CSM Newsroom

Cybersecurity Students Put Skills to the Test at Various Competitions Throughout the Year

June 25, 2024


CSM Cybersecurity Club students from left include Phuong Nguyen, John Castello, Club Sponsor and Professor Pamela Mitchell, Imani Carroll, front James Zito and Oluwatomisin Aina on the Zoom screen.

College of Southern Maryland (CSM) students routinely put their cybersecurity skills to the test, competing in contests that pit them against other teams to solve puzzles using their hacking and teamwork skills.

The Cybersecurity Club capped off their 2023-2024 season at a Capture the Flag tournament hosted by the Mid-Atlantic Gigabit Innovation Collaboratory (MAGIC), Inc. and out of 35 teams that competed in the spring’s tournament, CSM’s two teams, the Vhawks and the Velocity Hawks, placed 15th and 22nd, respectively.

“The MAGIC competition is a fun way to practice the skills students are learning in the classroom in a collaborative way,” said club sponsor and Cybersecurity Professor Pamela Mitchell.

In these competitions, teams are given a piece of software, a web application, a virtual machine or a virtualized network as a source. Their goal is to find all the hidden flags before the opposing teams. The flags can take many different forms, but the most typical is a question that force students to use critical thinking, to find string of code hidden in a document or a phrase that is revealed through an application file.    

“We teach them tools that they need to use, and they do the rest,” Mitchell added. “We want them to show that they know how to work the tools so that they can answer the questions that the challenge is asking. They’re practicing a lot of things they learn in the classroom, from researching to dissecting hard drives.”

The club typically participates in several competitions each year, and this year their schedule also included two National Cyber League competitions, the Cyber Maryland Challenge, and the MidAtlantic Collegiate Cyber Defense Competition (MCCDC). Each event has its own structure and helps students to hone different skills. For example, the MCCDC is a hackathon-style event in which teams develop a solution to a real-world problem and create presentations to share their process with judges.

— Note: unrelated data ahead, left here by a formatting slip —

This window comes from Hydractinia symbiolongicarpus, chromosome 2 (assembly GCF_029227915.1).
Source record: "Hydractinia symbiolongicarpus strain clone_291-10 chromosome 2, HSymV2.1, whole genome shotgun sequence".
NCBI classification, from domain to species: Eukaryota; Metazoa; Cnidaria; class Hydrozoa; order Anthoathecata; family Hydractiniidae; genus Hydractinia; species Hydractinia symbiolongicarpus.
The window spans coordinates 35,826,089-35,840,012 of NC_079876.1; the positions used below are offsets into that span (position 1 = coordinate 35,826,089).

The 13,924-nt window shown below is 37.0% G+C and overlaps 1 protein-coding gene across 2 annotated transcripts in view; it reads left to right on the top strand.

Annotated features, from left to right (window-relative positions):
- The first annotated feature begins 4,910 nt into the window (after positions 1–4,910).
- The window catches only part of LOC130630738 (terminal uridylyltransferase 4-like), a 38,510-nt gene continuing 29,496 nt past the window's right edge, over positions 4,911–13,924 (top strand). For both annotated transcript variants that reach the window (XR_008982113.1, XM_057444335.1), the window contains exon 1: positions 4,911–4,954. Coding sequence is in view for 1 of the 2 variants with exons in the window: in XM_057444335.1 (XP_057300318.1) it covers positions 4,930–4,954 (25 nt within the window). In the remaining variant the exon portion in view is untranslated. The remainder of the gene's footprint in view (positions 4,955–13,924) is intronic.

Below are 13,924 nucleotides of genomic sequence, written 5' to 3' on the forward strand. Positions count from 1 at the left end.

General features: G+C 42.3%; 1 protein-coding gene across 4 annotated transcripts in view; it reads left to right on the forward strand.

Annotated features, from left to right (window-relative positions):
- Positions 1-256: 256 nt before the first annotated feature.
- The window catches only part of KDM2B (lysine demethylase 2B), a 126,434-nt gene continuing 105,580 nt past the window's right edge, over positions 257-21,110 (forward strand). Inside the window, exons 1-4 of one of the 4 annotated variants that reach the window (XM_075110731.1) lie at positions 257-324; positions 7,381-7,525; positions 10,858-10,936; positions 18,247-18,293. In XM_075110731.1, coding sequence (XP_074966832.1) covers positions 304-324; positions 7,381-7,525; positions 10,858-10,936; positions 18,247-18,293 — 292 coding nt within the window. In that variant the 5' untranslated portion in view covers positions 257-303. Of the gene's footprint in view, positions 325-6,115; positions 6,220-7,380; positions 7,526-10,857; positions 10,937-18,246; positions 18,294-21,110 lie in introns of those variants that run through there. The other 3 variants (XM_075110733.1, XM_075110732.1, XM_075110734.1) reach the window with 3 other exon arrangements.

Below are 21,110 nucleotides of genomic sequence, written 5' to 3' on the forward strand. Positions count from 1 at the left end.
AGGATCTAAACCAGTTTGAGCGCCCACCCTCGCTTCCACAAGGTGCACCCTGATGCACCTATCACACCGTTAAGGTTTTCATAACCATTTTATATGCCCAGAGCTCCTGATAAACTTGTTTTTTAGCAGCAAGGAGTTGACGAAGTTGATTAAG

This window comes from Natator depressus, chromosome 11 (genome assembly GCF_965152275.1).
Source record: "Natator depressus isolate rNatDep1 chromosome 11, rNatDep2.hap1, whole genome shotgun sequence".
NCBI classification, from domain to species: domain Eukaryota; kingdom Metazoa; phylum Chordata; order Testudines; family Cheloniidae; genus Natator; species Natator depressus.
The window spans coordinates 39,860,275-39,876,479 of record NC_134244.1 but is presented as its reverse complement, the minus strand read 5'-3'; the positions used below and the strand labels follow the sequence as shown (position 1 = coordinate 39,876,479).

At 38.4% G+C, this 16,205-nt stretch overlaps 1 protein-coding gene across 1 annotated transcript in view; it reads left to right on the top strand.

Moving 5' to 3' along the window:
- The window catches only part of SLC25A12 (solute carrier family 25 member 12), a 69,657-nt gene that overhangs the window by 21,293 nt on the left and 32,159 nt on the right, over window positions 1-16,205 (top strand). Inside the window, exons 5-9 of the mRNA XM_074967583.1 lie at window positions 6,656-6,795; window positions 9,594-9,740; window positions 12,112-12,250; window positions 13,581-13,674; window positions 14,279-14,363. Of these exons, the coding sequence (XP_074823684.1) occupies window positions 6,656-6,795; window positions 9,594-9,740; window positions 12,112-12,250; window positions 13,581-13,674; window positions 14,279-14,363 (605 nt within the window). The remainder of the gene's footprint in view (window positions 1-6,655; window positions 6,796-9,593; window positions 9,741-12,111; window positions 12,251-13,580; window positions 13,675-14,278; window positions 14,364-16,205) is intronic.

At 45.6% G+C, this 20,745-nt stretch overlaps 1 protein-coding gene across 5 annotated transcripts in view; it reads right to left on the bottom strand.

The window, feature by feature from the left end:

“We get better every year,” said Mitchell.

“We learned a lesson about the importance of communication,” agreed Cybersecurity Club president Oluwatomisin “Tomi” Aina. “We revisit it, find out lessons, and talk about what we can do better.”

In addition to Aina, the club includes students Imani Carroll, Kaleb Bennett, Daniel Hunt, Phuong Nguyen and James Zito, and alumni John Castello, Jahiem Fyffe, and Jime Marquez. Thanks to sponsorships from the professional organization Armed Forces Communications & Electronics Association International (AFCEA), alumni can remain on the team after graduation. Mitchell said that this is a valuable chance for students to continue learning and networking even after graduation and over the summer.

“When students leave, they still need to continue to work on their skills and keep up the relationships they have established with their classmates,” she said.

The team meets each Friday on Zoom and at the La Plata campus. For more information about becoming part of the club, contact Pamela Mitchell at pamitchell1@csmd.edu. For more information about cybersecurity at CSM, visit https://www.csmd.edu/programs-courses/credit/school-of-professional-technical-studies/cybersecurity.html

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